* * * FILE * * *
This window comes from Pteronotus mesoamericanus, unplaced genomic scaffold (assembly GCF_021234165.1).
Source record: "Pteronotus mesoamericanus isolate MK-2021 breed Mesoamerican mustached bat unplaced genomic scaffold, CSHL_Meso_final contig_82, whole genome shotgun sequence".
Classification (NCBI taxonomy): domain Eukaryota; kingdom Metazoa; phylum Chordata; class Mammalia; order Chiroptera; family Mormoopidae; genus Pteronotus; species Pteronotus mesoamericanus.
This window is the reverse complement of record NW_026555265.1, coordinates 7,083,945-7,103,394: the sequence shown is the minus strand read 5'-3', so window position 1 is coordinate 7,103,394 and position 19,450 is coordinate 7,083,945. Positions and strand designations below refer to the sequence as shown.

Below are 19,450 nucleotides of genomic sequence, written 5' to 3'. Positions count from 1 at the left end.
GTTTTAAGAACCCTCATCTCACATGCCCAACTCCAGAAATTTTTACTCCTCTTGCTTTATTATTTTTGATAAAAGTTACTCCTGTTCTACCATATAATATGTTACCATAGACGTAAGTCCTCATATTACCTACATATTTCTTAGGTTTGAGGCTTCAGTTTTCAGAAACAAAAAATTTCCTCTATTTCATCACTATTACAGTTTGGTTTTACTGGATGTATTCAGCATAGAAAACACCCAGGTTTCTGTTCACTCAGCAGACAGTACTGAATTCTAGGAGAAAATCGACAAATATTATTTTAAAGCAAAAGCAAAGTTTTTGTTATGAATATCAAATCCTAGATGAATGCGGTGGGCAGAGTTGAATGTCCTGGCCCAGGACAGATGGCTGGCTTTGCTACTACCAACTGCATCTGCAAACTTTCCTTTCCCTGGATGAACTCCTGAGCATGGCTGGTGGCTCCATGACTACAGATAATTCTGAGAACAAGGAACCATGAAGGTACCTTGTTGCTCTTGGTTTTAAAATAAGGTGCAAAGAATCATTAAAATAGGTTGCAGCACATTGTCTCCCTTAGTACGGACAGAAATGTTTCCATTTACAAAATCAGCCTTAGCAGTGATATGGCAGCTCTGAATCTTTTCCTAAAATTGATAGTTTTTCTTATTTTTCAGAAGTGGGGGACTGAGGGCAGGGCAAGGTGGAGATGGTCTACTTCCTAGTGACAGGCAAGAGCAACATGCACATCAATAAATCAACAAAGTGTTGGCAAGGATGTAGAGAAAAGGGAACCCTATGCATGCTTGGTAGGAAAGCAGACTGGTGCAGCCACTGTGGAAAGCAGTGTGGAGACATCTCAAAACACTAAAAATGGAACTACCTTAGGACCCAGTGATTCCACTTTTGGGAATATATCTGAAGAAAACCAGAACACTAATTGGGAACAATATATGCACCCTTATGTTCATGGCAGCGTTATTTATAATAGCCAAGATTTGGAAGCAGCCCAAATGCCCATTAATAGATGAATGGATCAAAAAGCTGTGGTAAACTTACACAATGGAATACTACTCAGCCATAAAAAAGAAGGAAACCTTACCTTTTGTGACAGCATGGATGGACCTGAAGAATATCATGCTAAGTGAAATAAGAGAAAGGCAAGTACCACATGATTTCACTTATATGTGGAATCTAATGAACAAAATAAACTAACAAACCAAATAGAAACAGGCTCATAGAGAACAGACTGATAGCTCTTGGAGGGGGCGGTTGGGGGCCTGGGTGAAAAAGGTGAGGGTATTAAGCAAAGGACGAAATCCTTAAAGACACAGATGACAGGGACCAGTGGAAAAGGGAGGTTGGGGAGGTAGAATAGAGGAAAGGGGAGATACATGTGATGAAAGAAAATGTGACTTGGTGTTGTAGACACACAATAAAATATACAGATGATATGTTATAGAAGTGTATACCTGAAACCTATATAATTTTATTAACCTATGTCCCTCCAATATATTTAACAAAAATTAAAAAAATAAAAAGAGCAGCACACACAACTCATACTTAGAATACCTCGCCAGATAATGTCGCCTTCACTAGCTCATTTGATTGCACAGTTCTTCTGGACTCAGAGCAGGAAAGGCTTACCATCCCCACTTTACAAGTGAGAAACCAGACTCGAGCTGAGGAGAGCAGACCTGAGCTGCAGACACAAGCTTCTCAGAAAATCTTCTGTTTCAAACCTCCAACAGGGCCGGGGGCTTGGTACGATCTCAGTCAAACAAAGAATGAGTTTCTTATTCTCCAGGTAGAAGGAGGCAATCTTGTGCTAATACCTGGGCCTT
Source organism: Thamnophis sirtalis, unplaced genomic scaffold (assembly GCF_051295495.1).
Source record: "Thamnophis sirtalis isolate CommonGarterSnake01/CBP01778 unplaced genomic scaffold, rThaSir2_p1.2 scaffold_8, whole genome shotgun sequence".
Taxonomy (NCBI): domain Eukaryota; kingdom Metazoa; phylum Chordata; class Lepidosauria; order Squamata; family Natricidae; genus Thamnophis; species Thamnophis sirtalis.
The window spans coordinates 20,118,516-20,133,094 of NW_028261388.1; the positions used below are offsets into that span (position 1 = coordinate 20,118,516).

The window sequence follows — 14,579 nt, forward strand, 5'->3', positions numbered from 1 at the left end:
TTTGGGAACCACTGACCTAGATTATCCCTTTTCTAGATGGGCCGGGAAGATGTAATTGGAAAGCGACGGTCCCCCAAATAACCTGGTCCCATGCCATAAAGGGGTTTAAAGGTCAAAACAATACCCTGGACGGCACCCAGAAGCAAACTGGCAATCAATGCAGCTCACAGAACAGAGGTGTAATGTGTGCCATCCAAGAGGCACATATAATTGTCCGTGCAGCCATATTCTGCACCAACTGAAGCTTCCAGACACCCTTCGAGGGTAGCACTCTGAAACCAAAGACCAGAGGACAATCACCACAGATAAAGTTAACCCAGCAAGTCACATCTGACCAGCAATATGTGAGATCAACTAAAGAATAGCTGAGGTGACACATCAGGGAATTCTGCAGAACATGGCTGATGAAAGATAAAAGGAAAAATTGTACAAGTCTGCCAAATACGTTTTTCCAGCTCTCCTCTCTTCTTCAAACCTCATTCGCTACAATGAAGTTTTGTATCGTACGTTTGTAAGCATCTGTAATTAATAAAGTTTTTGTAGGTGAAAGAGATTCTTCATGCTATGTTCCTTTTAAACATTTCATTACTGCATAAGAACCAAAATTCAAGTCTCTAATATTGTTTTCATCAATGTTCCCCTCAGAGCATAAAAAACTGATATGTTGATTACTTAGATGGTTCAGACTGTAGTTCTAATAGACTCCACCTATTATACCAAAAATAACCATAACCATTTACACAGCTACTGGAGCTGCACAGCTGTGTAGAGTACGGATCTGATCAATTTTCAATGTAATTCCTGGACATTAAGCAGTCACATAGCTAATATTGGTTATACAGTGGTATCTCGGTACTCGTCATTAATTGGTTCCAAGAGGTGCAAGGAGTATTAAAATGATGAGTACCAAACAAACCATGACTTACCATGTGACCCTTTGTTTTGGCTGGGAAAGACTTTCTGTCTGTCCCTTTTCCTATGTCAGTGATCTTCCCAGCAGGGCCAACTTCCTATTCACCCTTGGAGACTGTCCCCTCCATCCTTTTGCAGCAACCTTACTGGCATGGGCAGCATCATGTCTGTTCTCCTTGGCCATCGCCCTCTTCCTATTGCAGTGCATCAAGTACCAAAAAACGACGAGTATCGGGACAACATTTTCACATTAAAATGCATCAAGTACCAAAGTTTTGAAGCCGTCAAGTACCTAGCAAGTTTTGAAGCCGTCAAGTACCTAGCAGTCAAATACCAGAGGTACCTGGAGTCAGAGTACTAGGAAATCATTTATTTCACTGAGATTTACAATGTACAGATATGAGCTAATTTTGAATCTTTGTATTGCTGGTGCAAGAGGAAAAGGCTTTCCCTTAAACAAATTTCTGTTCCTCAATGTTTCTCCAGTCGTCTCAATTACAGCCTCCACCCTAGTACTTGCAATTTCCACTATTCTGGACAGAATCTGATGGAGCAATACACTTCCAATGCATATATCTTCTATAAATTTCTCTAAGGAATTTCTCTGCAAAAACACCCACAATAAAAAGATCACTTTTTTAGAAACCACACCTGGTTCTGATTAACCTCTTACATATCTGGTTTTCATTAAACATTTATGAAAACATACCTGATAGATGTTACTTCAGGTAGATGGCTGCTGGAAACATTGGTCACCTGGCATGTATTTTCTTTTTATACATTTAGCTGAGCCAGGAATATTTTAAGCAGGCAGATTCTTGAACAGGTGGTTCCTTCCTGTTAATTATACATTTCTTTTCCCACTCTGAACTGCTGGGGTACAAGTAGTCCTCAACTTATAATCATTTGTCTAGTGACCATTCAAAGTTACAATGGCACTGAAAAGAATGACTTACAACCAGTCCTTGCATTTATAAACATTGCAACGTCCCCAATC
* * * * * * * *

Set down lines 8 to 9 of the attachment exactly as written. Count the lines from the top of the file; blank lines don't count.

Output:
Source record: "Thamnophis sirtalis isolate CommonGarterSnake01/CBP01778 unplaced genomic scaffold, rThaSir2_p1.2 scaffold_8, whole genome shotgun sequence".
Taxonomy (NCBI): domain Eukaryota; kingdom Metazoa; phylum Chordata; class Lepidosauria; order Squamata; family Natricidae; genus Thamnophis; species Thamnophis sirtalis.